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Would you invest your life savings in a game? Should you be protected if you do? Regulator investigates Slightly Mad Games

By on May 28, 2013
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Over at Eurogamer, Tristan Donovan has written a marvellous piece on the crowd-funding experience of Slightly Mad Games.

In an nutshell: the company has raised over £2 million from consumers to fund their game. It says this is not an investment. People who put in and contribute time will get a share of profits. The Financial Conduct Authority (formerly the FSA) is investigating and has told Slightly Mad Games to stop taking money from consumers.

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There are some terrifying quotes in Eurogamer’s piece. One contributor said “I don’t have a huge amount of assets, but the minute I heard about this I was sold. I do think sometimes it was a bit crazy… But this can’t go wrong, it simply can’t.” On 15 April 2012, WMD forum member Martin Nilsson announced he was putting his family’s £13,000 savings into Project CARS. He added that he hoped to follow that with another £41,000 from reclaimed mortgage overpayments, says Eurogamer.

“I’m comfortable with this despite the lack of approval from my family who do not know much about the situation,” he wrote. “My wife is being supportive but is clearly concerned and my daughter thinks I’m nuts. Losing the money would not put us out on the streets, but it is a big deal for us.”

This is crazy. Making games is risky. Contributing to a game because you think it is a dead cert is even more crazy. This is exactly the reason why the regulator requires financial investments to be regulated, by authorised companies, with a whole bunch of rules.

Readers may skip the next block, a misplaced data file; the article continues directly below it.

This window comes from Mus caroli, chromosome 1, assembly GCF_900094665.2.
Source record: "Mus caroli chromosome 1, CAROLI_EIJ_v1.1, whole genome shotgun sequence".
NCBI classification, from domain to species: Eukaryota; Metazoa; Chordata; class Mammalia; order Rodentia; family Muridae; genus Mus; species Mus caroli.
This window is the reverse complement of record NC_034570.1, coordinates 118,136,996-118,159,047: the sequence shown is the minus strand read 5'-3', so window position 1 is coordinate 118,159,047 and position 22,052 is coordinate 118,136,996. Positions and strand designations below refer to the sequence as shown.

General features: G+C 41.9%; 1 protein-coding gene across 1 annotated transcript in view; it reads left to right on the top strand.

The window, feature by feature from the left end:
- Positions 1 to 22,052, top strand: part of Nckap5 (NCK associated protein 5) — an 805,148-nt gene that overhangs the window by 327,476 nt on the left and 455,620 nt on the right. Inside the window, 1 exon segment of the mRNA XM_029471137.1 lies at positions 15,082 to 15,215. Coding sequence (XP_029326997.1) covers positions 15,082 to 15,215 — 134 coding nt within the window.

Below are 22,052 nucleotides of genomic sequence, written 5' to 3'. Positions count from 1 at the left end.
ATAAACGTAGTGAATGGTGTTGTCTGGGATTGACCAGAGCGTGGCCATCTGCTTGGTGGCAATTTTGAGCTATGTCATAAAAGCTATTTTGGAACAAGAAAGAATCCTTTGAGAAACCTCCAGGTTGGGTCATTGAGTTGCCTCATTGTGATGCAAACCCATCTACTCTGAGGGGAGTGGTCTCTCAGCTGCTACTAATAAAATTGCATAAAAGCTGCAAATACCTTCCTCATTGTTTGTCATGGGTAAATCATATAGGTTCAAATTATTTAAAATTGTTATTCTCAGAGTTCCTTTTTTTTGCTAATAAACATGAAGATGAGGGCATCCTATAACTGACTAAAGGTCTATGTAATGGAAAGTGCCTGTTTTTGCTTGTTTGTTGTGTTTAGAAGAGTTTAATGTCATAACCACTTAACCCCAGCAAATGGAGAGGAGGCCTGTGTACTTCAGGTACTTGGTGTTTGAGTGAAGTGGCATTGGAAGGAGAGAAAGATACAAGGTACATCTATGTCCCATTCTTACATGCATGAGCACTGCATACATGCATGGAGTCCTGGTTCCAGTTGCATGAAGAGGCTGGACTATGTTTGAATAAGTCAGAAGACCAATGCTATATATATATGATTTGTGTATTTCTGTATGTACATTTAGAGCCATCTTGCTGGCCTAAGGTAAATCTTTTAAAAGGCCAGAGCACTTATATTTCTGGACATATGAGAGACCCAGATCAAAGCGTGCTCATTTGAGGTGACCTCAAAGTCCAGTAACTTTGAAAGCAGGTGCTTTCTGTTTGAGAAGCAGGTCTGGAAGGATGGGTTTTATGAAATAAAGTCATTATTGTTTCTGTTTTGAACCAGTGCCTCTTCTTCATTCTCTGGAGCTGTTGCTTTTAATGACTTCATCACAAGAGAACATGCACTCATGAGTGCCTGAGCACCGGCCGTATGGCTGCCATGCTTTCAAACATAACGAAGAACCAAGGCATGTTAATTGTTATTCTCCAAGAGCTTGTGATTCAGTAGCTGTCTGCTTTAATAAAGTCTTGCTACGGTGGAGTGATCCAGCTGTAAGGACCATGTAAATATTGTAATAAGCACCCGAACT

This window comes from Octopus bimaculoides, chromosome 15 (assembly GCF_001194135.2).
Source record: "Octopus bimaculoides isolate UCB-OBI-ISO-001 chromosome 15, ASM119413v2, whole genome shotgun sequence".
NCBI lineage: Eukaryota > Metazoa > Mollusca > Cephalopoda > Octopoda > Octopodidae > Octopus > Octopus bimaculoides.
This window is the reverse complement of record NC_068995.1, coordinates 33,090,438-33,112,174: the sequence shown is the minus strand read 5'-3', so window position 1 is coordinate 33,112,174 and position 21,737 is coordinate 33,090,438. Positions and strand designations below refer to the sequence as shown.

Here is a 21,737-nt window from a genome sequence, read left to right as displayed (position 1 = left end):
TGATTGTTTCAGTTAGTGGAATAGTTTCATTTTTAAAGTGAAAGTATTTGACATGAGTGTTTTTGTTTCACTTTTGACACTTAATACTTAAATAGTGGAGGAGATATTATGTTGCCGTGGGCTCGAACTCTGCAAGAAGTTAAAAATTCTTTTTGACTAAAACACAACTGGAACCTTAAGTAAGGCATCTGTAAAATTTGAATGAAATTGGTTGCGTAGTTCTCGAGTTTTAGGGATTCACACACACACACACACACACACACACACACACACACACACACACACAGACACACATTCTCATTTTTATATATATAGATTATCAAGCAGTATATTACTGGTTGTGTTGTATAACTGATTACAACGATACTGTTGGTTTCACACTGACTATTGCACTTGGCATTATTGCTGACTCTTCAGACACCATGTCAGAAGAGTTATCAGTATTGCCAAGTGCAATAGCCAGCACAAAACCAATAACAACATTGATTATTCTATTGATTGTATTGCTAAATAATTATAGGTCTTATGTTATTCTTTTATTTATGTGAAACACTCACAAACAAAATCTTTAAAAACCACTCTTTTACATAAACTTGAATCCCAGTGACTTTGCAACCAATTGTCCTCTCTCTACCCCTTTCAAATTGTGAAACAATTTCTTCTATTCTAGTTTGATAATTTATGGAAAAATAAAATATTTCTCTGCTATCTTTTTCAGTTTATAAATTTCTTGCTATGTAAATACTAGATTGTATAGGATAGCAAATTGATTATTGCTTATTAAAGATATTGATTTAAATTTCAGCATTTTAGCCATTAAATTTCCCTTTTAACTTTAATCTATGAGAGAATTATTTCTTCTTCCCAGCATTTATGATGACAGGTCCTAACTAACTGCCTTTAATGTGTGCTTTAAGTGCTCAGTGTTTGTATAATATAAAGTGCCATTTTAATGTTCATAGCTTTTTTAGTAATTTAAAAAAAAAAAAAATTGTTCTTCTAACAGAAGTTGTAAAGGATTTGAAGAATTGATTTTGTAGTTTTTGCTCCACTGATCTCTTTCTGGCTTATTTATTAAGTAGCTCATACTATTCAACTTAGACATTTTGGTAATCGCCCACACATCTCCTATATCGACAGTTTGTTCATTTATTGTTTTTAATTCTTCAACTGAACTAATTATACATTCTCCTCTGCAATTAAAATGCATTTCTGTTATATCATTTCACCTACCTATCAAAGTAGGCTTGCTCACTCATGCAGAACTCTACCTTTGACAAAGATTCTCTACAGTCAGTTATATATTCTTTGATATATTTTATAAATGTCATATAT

Slightly Mad Games will have taken legal advice which identified these issues. They will have been confident that they were following the law. Yet the law exists to protect individuals from getting carried away with get-rich-quick schemes which are, in reality, highly risky.

I have no issue with people raising money from crowds to fund the creation of a product. I have no issue with people taking money from sophisticated investors who understand the risk. When you combine the two – passion projects with supposedly rational investment decisions – you are in a world fraught with risk.

I think that crowd-funding with an equity component is dangerous, easy to get wrong and should be regulated. I hope the regulator publishes its findings on Slightly Mad so we all know where we stand.

And in the meantime, I hope the game goes well and all the investors, sorry, participants, get their money back. But to the contributor who said “this can’t go wrong, it simply can’t,” I fear you have rarely been more mistaken.

About Nicholas Lovell

Nicholas is the founder of Gamesbrief, a blog dedicated to the business of games. It aims to be informative, authoritative and above all helpful to developers grappling with business strategy. He is the author of a growing list of books about making money in the games industry and other digital media, including How to Publish a Game and Design Rules for Free-to-Play Games, and Penguin-published title The Curve: thecurveonline.com
  • Sik

    What the—
    Σ_( _  )ノ

    And this is why you should never make such huge investments without professional advice. There’s also a reason why many investors shy away from gaming, they know it’s way too high risk and that’s saying something considering they’re accustomed to high risk investments. At least with standard crowdfunding you can ask for a refund in case things go wrong (as those who got funded now are legally required to do what they promised).

    I wish somebody could invest on what I’m doing, but I know it’s extremely high risk (especially the way I want to do things) so I wouldn’t even bother.